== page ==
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"Rosario: As veterans deal with PTSD, new documentary helps us understand how" news articl

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Jerry Miron remembers the firefight well, though it took the 68-year-old Twin Cities man and Vietnam War combat veteran 45 years to publicly share it.

He noticed a fellow soldier cowering near him, curled into a “little ball” while he and others engaged the enemy.

Then he heard another soldier berate the man, calling him every name in the book.

“I said, ‘Shut the hell up and keep putting out the lead,’ ” Miron, his voice choking, recalls in “Iron Will: Veterans’ Battle with PTSD,” a documentary that was scheduled to premiere Saturday at the Showplace ICON Theatre in St. Louis Park.

“Afterwards, after the firefight was over, he was yelling at him and I said to him, you know what scares the hell out of me? What scares the hell out of me is that I don’t know from battle to battle if that‘s not going to be me.”

For nearly two hours, Miron and more than a handful of other veterans from all walks of life and gender lower the curtain of silent hurt and pain and offer viewers a deeply human, insightful and sometimes inspiring look into the world of a veteran dealing with post traumatic stress. (Most drop the “D” for “disorder” in conversation, believing it further stigmatizes veterans.)

This is a film, narrated by actor Billy Bob Thornton, that grows on you because you realize that in the end, these are just ordinary, very relatable people thrust into the chaos and insanity of armed conflict and struggling to fit back into civilian life. And the best thing about it is that there is no political or other agenda being pushed other than raising awareness about the plight of veterans who need help.

“This is not about whether one is a Democrat, Republican, Independent, black or white, gay or straight,” Tim VandeSteeg, an award-winning filmmaker and the film’s producer, told me during a recent chat. “It’s about being a human being and being there for these veterans.”

Most creative projects are labors of love. But this one was intensely personal for VandeSteeg as well as for the film’s director, Sergio Valenzuela.

VandeSteeg’s younger brother, Chad, served in the military and battled with PTSD. He took his life four years ago. Valenzuela, also dealing with PTSD, served in Iraq and was influential in getting veterans to trust him and open up.

There’s Sal Gonzalez, an Iraq War veteran who recalls being ordered to wipe down a Humvee in which soldiers died following an explosion.

“Cleaning up all the gore and the bits and pieces were left up to us, pulling pieces of flesh and body and bone and anything we can find and try to clean,” he recalled. “And these are our friends. This is the blood and the gore of somebody we were close to.”

There’s Chris Krieger, another Iraq veteran who understands well why the government trains soldiers to become deadly and mentally strong and self-sufficient but is derelict or woefully inadequate when it comes to helping them acclimate back home.

“There’s no boot camp to convert you back to the man or woman that you were when you left,” he said.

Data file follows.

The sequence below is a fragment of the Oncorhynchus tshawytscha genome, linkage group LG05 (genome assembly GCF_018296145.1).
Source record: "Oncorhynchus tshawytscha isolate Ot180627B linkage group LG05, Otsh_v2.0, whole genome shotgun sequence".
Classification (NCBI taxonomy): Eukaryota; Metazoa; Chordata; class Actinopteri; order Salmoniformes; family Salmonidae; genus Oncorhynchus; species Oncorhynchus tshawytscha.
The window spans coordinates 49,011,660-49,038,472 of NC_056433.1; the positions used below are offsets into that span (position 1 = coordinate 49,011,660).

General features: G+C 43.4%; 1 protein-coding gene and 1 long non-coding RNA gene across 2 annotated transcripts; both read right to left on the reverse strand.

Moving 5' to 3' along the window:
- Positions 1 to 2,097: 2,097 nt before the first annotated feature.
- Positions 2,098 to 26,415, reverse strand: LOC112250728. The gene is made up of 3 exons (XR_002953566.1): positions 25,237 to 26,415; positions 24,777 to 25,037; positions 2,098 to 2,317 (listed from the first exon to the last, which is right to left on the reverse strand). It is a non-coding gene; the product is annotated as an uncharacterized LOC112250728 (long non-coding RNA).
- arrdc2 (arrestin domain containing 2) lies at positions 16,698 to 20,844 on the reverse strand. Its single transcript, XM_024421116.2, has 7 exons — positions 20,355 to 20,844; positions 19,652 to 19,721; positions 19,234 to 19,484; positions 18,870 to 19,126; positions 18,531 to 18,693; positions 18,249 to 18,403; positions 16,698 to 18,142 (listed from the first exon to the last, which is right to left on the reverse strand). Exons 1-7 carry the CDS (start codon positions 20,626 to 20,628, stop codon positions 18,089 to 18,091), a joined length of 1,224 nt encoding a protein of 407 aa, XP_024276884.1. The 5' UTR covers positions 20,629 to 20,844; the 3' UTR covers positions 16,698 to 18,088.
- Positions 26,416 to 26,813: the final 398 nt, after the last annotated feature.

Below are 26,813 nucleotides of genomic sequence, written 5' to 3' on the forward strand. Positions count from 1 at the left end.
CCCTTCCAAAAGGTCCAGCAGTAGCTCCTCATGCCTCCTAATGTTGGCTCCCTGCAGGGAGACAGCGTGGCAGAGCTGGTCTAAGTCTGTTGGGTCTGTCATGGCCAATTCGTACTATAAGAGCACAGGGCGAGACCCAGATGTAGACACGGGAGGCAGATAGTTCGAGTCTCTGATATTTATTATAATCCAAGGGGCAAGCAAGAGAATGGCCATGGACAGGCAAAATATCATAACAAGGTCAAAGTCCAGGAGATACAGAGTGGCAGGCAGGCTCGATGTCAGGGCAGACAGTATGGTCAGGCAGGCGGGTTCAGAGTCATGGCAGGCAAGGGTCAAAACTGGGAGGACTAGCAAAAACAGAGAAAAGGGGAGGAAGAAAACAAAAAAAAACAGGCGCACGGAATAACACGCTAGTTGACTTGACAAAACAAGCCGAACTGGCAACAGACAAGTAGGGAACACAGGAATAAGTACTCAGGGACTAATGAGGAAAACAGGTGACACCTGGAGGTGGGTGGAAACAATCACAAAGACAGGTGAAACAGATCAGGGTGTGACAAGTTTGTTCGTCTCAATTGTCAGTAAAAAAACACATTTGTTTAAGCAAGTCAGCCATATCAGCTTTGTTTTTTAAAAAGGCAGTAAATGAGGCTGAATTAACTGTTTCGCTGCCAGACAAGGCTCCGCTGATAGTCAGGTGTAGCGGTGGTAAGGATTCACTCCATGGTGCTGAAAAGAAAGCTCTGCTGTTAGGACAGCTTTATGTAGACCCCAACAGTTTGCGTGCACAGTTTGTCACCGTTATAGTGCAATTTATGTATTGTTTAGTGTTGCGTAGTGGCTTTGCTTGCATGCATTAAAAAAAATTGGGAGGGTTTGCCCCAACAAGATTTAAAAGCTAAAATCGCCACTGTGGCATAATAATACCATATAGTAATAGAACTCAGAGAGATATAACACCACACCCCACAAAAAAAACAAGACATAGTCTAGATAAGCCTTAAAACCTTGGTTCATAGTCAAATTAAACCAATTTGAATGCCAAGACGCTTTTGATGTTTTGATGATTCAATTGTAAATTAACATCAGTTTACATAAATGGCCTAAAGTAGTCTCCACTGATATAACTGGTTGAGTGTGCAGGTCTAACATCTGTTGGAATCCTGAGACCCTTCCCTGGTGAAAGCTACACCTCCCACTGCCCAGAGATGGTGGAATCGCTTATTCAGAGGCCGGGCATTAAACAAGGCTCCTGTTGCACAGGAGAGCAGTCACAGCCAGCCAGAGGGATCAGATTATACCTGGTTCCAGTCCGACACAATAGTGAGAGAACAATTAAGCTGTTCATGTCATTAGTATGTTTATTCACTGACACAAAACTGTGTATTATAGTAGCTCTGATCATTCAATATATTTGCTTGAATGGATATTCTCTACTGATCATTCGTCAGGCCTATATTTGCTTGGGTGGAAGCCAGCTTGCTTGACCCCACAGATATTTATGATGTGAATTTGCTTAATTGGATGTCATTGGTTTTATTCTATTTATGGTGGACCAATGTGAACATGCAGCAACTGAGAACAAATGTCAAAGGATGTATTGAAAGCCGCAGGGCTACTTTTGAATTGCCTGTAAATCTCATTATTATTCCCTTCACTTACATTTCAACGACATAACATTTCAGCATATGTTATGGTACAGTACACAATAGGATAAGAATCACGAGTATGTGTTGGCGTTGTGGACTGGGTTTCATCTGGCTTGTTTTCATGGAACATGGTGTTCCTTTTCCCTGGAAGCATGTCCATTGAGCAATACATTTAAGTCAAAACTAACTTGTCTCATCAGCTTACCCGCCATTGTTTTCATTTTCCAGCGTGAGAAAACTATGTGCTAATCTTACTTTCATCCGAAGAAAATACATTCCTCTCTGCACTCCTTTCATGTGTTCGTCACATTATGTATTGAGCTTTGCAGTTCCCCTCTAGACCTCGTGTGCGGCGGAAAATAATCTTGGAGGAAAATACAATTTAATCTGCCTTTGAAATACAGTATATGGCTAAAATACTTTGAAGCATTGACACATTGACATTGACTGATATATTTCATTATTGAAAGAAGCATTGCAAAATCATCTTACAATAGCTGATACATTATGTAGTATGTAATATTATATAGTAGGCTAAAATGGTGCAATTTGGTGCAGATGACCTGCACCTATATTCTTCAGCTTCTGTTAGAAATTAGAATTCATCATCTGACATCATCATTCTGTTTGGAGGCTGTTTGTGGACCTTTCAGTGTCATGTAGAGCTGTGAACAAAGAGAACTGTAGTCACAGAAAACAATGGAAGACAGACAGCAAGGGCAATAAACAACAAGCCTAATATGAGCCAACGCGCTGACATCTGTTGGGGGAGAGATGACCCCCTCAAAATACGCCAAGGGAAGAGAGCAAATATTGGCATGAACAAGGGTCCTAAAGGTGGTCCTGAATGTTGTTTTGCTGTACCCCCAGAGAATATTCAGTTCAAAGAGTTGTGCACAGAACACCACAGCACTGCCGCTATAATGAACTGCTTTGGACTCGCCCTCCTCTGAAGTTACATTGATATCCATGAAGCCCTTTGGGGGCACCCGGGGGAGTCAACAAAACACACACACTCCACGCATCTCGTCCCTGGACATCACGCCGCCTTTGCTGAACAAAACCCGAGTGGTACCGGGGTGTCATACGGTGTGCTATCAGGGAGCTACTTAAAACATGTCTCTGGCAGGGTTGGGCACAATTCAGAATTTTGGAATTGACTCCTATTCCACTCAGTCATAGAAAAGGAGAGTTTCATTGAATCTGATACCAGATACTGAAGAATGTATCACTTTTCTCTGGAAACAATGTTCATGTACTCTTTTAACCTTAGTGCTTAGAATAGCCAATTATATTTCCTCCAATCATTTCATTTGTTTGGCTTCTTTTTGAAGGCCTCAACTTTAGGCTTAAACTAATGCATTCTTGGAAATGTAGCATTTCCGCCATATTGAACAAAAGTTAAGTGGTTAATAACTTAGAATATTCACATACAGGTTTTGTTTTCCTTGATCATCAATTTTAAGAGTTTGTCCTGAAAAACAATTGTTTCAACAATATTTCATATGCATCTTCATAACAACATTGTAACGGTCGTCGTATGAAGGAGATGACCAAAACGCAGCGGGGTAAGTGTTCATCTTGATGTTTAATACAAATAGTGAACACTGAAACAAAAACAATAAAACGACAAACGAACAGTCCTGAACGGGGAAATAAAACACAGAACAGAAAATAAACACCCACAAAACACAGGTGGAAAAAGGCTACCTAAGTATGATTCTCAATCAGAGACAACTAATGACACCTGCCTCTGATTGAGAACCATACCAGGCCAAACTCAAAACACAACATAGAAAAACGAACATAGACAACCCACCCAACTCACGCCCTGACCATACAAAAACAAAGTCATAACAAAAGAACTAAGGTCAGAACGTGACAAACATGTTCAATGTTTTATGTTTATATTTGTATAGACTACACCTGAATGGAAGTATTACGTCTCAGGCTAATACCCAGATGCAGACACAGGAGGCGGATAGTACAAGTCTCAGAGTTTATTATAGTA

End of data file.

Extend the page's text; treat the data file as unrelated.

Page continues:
Marine veteran Kristi Ennis, whose leg was amputated below the knee and who underwent 43 surgeries after her helicopter crashed, touched on the warrior mindset: “I felt guilty because all my friends were back in Afghanistan and I was home in the hospital.”

The estimated 20 to 22 veterans who commit suicide daily is a major focus of the film. In fact, four veterans primed to be part of the film died by their own hands.

“The lowest point with post-traumatic stress was the day I decided I did not want to live anymore,” said Stephen Cochran, a country and Western musician and Marine veteran who suffered head and other injuries in Iraq in 2004.

He was laboring to put a shotgun to his mouth at his Nashville home when his 60-pound dog given to him by his ex-fiancee scratched at the door and managed to enter. The dog kept jumping on him as he tried to push it away. Finally, in tears, he just embraced the dog, lay down on the bed and “screamed for help.”

He went to a VA therapist the following day.

For Miron, it was another dog that served as lifesaver for him and many troops. Miron was a scout-dog handler who walked point with Rebel, his German shepherd.

“I swear he was the best dog over there,” Miron told me. Miron came back to St. Paul and was spat upon at the airport and called a baby killer. He went on to become a mortgage broker and financial adviser but rarely if ever talked about the war with his wife or other relatives until recently.

But he swore while in Vietnam that he would make it back home, buy a 427 Corvette, date, get married, and have kids.

“It all came true,” said the father of three. But “BS war,” as he describes it, came with a heavy price: PTSD.

The film ends with a summary of resources for veterans who need help that include the use of service dogs and a nonprofit devoted to veterans with traumatic brain injuries.

“I hope with this film it will get (veterans) to get out and talk to someone,” he said, again his voice choking.

“Whatever you are going through, we all are. Please come out and talk. Don’t internalize. Get away from the alcohol; get away from the drugs.”

According to VandeSteeg, the film’s trailer alone has more than 1 million views and more than 22,000 shares on Facebook.

He chose Minnesota for the film’s debut partly because of his hometown roots, the fact that it will be part of the Twin Cities Film Festival and because he was told that the state has among the highest veteran suicide rates in the nation.

“Our goal with this film is to raise awareness, educate, empower and save lives,” VandeSteeg noted in an email.

Hope this is one mission that gets accomplished.

For more information about the documentary and showtimes, go to

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